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Fla. marriage amend. fails to qualify for ’06; goal now is ’08

TALLAHASSEE, Fla. (BP)–A nearly year-long effort to allow Florida citizens to vote on a state constitutional amendment protecting traditional marriage failed to gain the necessary 611,000 valid petitions, leaders of the Florida Coalition to Protect Marriage announced Feb. 1.

The Florida Division of Elections website reported 456,363 valid petitions as of 10:30 p.m. Feb. 1 — the deadline to qualify the Florida Marriage Protection Amendment for the 2006 general election ballot. The coalition announced it will continue the petition effort with the hope of getting the measure qualified to appear on the 2008 ballot, the next statewide election. Under Florida law, the petitions gathered remain valid through 2008. That means that instead of being forced to start over, the coalition must gather only 154,000 more valid signatures prior to ’08.

According to the tally on the Division of Elections website, the amendment gained more than 250,000 signatures in the final 13 days.

The Florida Baptist State Convention in 2004 adopted a motion calling for a constitutional amendment and reaffirmed that action in 2005. The Florida Baptist Convention contributed $40,000 to the coalition to help underwrite the petition effort.

Bill Bunkley, Florida Baptist Convention’s legislative consultant who also led efforts to educate pastors and churches about the petition effort, told the Florida Baptist Witness he was “profoundly disappointed” that the campaign “fell short.”

Had the amendment qualified for the 2006 ballot, Bunkley said, “This most important and basic issue of marriage, between a man and a woman, would have been reaffirmed and settled this fall in Florida.”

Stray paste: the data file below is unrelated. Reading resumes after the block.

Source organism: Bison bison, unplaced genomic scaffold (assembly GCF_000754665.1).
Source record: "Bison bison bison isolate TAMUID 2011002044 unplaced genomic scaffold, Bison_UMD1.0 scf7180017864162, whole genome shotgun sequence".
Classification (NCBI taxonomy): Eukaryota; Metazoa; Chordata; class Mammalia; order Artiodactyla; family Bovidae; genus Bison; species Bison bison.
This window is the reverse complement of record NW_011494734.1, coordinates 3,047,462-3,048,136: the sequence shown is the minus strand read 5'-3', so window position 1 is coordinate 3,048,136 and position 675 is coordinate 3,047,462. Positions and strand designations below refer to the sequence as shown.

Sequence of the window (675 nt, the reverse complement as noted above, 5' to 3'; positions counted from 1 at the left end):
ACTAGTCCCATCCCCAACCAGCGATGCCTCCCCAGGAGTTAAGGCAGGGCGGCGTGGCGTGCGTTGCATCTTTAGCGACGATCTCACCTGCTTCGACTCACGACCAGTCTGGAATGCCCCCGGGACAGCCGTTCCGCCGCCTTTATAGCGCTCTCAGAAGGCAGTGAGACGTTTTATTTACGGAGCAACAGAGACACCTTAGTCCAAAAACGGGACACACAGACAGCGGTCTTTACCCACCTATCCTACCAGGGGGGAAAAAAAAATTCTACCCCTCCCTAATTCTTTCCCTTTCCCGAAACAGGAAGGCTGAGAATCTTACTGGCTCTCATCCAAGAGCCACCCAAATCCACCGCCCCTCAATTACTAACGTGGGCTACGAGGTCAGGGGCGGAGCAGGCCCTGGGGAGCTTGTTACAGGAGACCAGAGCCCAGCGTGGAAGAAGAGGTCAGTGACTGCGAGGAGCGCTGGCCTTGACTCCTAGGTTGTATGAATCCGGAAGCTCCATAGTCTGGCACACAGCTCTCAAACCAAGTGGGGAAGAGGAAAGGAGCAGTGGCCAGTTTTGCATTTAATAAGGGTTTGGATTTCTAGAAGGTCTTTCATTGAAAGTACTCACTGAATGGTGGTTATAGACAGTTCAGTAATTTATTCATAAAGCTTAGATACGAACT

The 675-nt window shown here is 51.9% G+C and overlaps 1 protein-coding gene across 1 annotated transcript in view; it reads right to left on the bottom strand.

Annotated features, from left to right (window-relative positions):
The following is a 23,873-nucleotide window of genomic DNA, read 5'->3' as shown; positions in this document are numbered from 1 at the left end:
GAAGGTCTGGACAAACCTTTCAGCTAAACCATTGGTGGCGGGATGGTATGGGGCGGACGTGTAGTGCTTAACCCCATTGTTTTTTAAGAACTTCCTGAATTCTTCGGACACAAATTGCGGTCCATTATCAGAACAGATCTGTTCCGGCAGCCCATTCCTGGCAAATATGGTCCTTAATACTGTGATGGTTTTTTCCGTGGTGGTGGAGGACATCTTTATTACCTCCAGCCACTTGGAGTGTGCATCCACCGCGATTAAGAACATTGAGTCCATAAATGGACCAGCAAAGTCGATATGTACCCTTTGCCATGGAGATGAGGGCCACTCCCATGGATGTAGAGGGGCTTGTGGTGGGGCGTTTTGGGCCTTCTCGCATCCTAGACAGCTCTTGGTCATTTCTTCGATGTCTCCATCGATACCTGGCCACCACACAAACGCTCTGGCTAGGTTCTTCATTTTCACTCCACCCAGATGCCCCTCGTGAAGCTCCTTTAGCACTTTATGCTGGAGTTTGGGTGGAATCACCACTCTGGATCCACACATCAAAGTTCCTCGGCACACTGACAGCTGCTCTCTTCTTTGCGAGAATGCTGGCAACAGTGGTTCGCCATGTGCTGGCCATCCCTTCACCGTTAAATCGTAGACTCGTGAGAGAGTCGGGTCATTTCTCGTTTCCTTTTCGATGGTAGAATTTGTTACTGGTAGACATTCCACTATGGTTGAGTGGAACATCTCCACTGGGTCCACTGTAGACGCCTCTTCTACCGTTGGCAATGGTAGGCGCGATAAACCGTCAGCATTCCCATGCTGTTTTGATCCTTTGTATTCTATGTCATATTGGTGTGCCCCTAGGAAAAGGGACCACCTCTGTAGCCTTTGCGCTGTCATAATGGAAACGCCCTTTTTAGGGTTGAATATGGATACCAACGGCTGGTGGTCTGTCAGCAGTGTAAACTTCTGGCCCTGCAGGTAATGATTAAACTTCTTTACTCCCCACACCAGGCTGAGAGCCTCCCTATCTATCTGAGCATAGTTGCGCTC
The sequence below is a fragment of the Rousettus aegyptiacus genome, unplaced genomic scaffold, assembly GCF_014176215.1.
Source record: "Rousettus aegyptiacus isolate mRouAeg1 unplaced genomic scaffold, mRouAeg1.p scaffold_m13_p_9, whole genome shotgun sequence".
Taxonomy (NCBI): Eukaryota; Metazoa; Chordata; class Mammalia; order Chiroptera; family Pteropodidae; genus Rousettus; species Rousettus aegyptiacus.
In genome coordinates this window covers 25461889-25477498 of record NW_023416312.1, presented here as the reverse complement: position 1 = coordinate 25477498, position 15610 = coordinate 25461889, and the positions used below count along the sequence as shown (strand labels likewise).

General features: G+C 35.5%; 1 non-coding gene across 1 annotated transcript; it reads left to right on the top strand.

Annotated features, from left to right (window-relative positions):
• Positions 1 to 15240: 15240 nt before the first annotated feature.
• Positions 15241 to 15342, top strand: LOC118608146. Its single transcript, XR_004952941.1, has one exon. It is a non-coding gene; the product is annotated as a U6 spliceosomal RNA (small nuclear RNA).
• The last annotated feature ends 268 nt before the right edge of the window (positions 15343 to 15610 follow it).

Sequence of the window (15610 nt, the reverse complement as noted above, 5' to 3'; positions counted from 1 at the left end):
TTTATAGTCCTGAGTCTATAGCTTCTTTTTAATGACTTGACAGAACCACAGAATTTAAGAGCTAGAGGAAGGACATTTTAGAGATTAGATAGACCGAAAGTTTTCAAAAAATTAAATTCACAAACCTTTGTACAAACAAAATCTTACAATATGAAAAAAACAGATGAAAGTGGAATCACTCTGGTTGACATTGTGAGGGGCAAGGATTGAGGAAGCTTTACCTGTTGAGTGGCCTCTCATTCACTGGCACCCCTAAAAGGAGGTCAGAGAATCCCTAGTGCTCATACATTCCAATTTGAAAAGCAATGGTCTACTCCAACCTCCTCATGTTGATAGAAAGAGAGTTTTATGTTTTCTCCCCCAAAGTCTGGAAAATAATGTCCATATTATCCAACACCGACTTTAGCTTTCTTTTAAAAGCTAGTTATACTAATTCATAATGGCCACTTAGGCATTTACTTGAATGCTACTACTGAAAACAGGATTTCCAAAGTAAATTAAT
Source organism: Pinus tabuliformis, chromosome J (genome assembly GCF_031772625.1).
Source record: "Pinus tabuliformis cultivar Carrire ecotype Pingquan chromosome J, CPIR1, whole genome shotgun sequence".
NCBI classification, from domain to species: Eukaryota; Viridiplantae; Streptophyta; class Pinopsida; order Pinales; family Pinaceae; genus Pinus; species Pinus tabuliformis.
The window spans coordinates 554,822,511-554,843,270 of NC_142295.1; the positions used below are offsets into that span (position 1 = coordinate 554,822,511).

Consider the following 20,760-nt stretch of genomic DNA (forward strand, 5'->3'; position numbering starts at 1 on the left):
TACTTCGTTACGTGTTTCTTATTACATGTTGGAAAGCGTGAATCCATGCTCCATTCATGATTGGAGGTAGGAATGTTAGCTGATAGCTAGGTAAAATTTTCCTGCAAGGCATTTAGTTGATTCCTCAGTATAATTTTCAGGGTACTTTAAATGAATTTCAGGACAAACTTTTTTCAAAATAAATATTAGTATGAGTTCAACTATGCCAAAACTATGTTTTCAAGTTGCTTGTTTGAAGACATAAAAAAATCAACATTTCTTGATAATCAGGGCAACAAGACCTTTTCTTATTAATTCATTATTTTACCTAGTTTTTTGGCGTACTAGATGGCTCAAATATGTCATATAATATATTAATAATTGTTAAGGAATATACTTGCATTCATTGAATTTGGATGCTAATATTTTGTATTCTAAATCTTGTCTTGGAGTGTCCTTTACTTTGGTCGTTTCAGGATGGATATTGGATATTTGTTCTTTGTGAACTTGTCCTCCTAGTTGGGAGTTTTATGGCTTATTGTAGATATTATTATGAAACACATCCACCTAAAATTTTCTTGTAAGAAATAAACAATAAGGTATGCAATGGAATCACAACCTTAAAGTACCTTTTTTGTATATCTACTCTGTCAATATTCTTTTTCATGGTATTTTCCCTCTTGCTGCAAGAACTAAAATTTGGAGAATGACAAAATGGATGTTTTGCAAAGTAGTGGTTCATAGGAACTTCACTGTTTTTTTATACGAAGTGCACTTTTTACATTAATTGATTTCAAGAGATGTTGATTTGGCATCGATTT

But Bunkley offered a “word of caution to those who opposed our efforts and would claim victory” suggesting “the electorate has rejected our position.”

“I predict that in the months leading to the 2008 election, if a Florida court were to overturn the current statute … a sleeping giant would be awakened across the state and the amendment will pass by a wide margin,” he said.

Bunkley added, “I would like to thank those tireless pastors and lay persons who truly caught the vision and made the petition campaign their priority over the past several months.”

Other than a petition effort, constitutional amendments also may be put on the ballot by action of the legislature. The coalition, however, will not pursue that option.

“The leaders of the major organizations supporting this amendment will not encourage, pursue or support a legislative bill to put a similar amendment on the ballot in 2006,” the coalition said in a statement issued Feb. 1.

John Stemberger, an Orlando attorney and state chairman of Florida4Marriage.org, also known as the Florida Coalition to Protect Marriage, said in the statement, “The people started this amendment and the people will finish it. If there was ever a need for direct democracy, this is it. We would ask the hundreds of thousands of leaders, pastors and supporters of Florida4Marriage.org to continue their support for this petition effort into 2008 as a non-partisan, non-political approach to preserving natural marriage in Florida.”

The coalition noted that the three other constitutional amendment petition efforts each spent more than $2 million, with two apparently qualifying for the 2006 ballot (apportion districts and tobacco education) and the other failing to qualify (redistricting). In contrast, Florida4Marriage.org was able to spend only about $190,000.

Coalition leaders also pointed to the new, earlier deadline and total number of petitions required for qualifying constitutional amendments as reasons for failure.

“A volunteer-run state petition effort of this magnitude has never been done before in the United States,” the coalition statement said, adding that no other state requires as many signatures or petitions for a citizens’ initiative.

The Florida Supreme Court has scheduled oral arguments for Feb. 8 to review the Florida Marriage Protection Amendment to determine whether the measure meets the constitutional requirement of a single subject. It’s unclear whether the matter will be reviewed by the high court in light of the apparent failure to qualify the amendment for the 2006 ballot.
For more information about the national debate over “gay marriage,” visit http://www.bpnews.net/samesexmarriage

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  • James A. Smith Sr./Florida Baptist Witness